Decades of research on how bats use echolocation to keep a focus on their targets not only lends support to a long debated neuroscience hypothesis about vision but, according to researchers at Brown University, also could lead to smarter sonar and radar technologies.
An enzyme called 12-LO promotes the obesity-induced oxidative stress in the pancreatic cells that leads to pre-diabetes, and diabetes. 12-LO’s enzymatic action is the last step in the production of certain small molecules that harm the cell, according to a team from Indiana University School of Medicine. The findings will enable the development of drugs that can interfere with this enzyme, preventing or even reversing diabetes.
Children with sensory processing disorder (SPD) have decreased white matter brain connections in sensory regions very different from those with autism, say researchers. Their study is the first to compare, and find critical differences in, brain connectivity in autism versus SPD versus controls.
In this episode of Bioscience Technology This Week, Rob Fee discusses how studying fruit flies could revolutionize diabetes research. Our second story focuses on how venom could form the basis of a new class of cancerfighting drugs.
Researchers at the Children’s Medical Center Research Institute at UT Southwestern (CRI) have identified a gene that contributes to the development of several childhood cancers, in a study conducted with mice designed to model the cancers. If the findings prove to be applicable to humans, the research could lead to new strategies for targeting certain childhood cancers at a molecular level.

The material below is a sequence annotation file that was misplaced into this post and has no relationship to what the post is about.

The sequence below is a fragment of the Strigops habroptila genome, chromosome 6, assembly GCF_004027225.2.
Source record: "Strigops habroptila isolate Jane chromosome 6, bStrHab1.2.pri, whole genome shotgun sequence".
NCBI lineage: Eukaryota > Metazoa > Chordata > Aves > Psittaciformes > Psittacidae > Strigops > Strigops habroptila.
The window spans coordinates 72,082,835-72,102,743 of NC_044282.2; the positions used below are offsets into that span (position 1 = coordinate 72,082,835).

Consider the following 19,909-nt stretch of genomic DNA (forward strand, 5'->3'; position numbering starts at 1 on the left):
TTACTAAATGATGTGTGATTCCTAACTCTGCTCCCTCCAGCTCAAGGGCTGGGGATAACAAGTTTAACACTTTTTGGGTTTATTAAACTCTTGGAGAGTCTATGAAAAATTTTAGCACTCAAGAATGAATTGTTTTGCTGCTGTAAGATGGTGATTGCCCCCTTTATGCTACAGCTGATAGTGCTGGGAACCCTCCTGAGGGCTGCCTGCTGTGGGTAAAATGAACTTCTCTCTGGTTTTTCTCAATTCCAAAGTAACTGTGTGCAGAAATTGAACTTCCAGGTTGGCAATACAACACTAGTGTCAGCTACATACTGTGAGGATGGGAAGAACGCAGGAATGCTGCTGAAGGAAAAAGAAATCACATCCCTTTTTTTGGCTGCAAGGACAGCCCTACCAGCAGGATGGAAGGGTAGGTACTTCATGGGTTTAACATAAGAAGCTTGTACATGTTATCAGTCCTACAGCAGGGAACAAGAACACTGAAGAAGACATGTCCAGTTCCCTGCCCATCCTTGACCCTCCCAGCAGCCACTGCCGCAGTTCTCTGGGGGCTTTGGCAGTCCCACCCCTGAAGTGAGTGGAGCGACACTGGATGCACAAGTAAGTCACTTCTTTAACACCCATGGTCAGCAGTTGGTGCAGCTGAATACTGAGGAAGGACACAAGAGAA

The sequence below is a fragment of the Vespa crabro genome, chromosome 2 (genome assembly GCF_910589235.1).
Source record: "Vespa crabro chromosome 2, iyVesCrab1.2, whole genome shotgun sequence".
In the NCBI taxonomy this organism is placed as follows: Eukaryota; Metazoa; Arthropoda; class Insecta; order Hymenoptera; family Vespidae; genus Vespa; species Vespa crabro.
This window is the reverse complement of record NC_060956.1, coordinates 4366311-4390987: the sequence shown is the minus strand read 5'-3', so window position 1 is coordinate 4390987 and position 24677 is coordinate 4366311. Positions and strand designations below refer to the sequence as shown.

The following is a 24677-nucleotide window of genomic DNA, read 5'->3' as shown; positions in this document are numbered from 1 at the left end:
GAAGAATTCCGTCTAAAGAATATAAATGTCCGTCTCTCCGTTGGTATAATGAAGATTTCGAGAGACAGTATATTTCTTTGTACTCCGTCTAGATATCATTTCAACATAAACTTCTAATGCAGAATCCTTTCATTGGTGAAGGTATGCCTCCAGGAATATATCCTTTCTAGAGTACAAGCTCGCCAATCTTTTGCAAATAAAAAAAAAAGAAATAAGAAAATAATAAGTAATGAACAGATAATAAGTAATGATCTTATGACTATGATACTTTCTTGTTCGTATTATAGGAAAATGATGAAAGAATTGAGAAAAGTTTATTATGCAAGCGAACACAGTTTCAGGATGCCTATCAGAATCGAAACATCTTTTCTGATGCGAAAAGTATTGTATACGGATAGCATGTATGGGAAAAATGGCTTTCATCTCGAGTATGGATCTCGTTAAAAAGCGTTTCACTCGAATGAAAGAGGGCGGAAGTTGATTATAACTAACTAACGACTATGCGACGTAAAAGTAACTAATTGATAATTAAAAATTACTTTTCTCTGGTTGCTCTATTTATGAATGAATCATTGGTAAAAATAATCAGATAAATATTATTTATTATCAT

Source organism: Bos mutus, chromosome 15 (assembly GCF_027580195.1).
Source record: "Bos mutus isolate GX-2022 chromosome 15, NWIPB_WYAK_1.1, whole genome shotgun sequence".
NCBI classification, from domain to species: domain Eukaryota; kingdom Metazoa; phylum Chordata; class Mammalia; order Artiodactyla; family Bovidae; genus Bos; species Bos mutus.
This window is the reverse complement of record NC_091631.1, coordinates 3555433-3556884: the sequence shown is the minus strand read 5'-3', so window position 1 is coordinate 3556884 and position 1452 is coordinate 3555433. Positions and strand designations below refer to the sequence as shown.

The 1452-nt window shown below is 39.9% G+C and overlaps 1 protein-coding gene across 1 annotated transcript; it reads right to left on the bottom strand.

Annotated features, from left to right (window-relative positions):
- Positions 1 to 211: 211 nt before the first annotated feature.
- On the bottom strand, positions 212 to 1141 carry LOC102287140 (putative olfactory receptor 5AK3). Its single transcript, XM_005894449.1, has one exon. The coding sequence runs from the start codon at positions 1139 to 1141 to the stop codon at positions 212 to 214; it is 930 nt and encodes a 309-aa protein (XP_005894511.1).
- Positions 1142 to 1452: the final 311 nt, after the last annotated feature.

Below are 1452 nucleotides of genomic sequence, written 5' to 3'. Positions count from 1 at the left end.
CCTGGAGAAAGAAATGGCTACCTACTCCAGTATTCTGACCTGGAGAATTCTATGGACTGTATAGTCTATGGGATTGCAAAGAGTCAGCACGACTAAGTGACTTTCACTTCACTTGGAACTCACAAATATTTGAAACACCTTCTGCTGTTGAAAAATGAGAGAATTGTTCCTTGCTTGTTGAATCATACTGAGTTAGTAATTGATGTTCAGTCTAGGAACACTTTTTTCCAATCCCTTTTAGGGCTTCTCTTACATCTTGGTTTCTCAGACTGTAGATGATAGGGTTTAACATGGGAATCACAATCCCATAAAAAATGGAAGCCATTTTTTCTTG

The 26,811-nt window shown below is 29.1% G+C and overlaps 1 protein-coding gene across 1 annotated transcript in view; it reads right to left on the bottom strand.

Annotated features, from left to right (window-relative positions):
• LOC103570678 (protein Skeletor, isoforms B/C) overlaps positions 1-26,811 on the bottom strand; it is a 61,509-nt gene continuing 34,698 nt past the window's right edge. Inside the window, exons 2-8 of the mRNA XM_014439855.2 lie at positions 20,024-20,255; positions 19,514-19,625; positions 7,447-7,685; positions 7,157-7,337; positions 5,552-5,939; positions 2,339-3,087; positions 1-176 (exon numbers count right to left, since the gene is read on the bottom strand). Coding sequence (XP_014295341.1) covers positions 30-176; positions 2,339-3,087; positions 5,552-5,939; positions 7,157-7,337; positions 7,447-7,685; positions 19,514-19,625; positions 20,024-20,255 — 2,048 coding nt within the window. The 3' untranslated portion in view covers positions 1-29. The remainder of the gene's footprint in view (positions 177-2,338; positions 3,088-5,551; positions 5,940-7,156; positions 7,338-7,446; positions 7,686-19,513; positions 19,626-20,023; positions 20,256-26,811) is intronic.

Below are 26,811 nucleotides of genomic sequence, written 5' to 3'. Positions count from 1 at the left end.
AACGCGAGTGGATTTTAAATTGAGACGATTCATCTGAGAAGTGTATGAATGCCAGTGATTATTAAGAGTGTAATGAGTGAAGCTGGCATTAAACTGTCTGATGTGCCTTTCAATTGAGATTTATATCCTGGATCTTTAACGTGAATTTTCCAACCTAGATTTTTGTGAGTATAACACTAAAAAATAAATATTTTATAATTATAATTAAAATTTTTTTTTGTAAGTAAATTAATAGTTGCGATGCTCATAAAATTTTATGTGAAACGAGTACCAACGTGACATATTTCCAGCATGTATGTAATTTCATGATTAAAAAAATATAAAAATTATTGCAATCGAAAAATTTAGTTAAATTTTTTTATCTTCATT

Researchers from The University of Texas at Austin and five other institutions have created a molecule that can cause cancer cells to self-destruct by ferrying sodium and chloride ions into the cancer cells. These synthetic ion transporters confirm a two-decades-old hypothesis that could point the way to new anticancer drugs while also benefiting patients with cystic fibrosis.
Plasmodium falciparum, the parasite that causes malaria, has proven notoriously resistant to scientists’ efforts to study its genetics. It can take up to a year to determine the function of a single gene, which has slowed efforts to develop new, more targeted drugs and vaccines.
Dangerous brain tumors hijack the brain’s existing blood supply throughout their progression, by growing only within narrow potential spaces between and along the brain’s thousands of small blood vessels, new research shows for the first time.